Pathos “My fellow Americans, this is a problem which faces us all -- in every city of the North as well as the South. Today, there are Negroes unemployed, two or three times as many compared to whites, inadequate education, moving into the large cities, unable to find work, young people particularly out of work without hope, denied equal rights, denied the opportunity to eat at a restaurant or a lunch counter or go to a movie theater, denied the right to a decent education, denied almost today the right to attend a State university even though qualified. It seems to me that these are matters which concern us all, not merely Presidents or Congressmen or Governors, but every citizen of the United States.” John F. Kennedy is intentionally saying “my fellow Americans,” and “faces us all.” The reason he says these two phrases is to show unity between each other.
Logos “We face, therefore, a moral crisis as a country and a people. It cannot be met by repressive police action. It cannot be left to increased demonstrations in the streets. It cannot be quieted by token moves or talk. It is a time to act in the Congress, in your State and local legislative body and, above all, in all of our daily lives. It is not enough to pin the blame on others, to say this a problem of one section of the country or another, or deplore the facts that we face.” John F. Kennedy says multiple times “We face” because he believes that we cannot change anything without working together to change what we have already began and made normal. He believes that when multiple people start something others will follow so he asks Congress to help.
Repetition “We face, therefore, a moral crisis as a country and a people”.…..”It is not enough to pin the blame on others, to say this a problem of one section of the country or another, or deplore the facts that we face.” He says “we face” many times which is implying that not just one person “being him” can change this so he needs the help of others to help him change the country as they know it.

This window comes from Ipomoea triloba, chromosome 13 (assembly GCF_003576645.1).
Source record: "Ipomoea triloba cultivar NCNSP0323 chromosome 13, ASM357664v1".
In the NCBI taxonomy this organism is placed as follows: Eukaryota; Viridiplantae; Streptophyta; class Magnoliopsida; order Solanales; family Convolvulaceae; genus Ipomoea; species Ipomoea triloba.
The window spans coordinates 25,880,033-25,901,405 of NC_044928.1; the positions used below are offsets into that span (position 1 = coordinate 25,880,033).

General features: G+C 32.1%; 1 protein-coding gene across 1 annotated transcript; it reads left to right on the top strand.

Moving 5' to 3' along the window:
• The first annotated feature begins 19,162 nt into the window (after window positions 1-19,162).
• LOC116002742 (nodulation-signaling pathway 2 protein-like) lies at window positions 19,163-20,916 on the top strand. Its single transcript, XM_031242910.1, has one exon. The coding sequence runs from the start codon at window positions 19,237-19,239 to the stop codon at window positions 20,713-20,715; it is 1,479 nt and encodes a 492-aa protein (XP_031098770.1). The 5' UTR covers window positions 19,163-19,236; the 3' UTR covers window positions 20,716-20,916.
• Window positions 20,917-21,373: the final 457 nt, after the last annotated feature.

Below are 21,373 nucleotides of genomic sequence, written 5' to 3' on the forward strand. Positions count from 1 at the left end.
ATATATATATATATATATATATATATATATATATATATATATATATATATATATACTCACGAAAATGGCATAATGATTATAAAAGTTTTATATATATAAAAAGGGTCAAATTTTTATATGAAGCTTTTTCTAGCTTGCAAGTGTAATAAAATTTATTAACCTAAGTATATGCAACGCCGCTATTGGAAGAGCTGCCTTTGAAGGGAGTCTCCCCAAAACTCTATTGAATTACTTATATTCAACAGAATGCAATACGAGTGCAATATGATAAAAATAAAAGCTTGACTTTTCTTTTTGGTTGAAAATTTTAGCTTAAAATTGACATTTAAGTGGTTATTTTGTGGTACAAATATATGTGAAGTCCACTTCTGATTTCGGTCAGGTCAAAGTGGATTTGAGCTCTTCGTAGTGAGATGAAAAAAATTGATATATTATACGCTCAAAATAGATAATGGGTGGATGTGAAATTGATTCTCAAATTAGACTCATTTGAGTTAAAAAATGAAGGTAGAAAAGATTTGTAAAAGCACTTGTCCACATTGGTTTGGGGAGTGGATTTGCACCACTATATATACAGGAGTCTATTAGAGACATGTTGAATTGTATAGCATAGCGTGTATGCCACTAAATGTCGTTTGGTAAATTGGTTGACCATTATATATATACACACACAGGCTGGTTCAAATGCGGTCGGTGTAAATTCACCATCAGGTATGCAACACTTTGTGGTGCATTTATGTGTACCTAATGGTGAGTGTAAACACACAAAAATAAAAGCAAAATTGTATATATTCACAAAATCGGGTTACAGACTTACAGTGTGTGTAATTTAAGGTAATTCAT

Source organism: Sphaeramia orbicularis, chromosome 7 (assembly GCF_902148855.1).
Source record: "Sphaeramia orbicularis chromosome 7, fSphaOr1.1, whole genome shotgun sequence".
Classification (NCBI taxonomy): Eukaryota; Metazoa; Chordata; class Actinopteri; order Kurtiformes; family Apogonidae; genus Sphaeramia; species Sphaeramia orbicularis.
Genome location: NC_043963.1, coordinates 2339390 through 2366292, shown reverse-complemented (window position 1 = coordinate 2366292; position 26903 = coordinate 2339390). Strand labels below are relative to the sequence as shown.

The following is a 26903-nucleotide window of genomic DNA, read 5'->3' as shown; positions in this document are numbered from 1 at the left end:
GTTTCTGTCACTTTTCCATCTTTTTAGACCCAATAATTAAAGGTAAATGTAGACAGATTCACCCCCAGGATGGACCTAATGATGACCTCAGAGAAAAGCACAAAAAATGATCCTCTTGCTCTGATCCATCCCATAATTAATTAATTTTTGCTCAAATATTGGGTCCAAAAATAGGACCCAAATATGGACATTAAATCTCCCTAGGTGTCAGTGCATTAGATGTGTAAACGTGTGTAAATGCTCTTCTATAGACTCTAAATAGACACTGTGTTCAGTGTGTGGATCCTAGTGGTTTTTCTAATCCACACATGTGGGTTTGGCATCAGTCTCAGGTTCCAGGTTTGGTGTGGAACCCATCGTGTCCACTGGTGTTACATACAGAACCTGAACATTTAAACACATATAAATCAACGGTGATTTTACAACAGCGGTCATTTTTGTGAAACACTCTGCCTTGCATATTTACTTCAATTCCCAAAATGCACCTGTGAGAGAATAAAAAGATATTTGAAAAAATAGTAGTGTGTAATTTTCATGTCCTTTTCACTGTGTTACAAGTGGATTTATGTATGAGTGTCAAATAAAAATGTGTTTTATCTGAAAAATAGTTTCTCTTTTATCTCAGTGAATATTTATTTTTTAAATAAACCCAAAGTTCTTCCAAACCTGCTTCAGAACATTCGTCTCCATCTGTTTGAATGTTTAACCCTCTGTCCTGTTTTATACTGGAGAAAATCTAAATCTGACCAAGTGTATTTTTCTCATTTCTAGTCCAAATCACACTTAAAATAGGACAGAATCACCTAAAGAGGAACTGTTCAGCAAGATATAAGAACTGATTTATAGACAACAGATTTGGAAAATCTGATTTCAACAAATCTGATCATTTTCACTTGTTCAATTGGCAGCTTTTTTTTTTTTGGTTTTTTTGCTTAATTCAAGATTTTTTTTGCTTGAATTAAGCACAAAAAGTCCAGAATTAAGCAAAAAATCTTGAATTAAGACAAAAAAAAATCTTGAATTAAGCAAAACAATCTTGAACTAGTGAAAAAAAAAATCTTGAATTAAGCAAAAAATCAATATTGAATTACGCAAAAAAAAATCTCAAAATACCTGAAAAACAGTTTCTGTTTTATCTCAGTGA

Phrasing/Meaning “We face, therefore, a moral crisis as a country and a people. It cannot be met by repressive police action. It cannot be left to increased demonstrations in the streets. It cannot be quieted by token moves or talk. It is a time to act in the Congress, in your State and local legislative body and, above all, in all of our daily lives. It is not enough to pin the blame on others, to say this a problem of one section of the country or another, or deplore the facts that we face. A great change is at hand, and our task, our obligation, is to make that revolution, that change, peaceful and constructive for all. Those who do nothing are inviting shame, as well as violence. Those who act boldly are recognizing right, as well as reality.” John F. Kennedy is a person of unity. He does not believe that the United States should be the Divided States of America. Therefore he believes that they should work together to help out the cause and not pretend nothing is happening.
Powerful Lines “As I've said before, not every child has an equal talent or an equal ability or equal motivation, but they should have the equal right to develop their talent and their ability and their motivation, to make something of themselves.” He has this powerful line to make people think about what they are doing. You cannot think of being against or hurting another child if you have one so he uses this line to make parents think about what they’re doing also.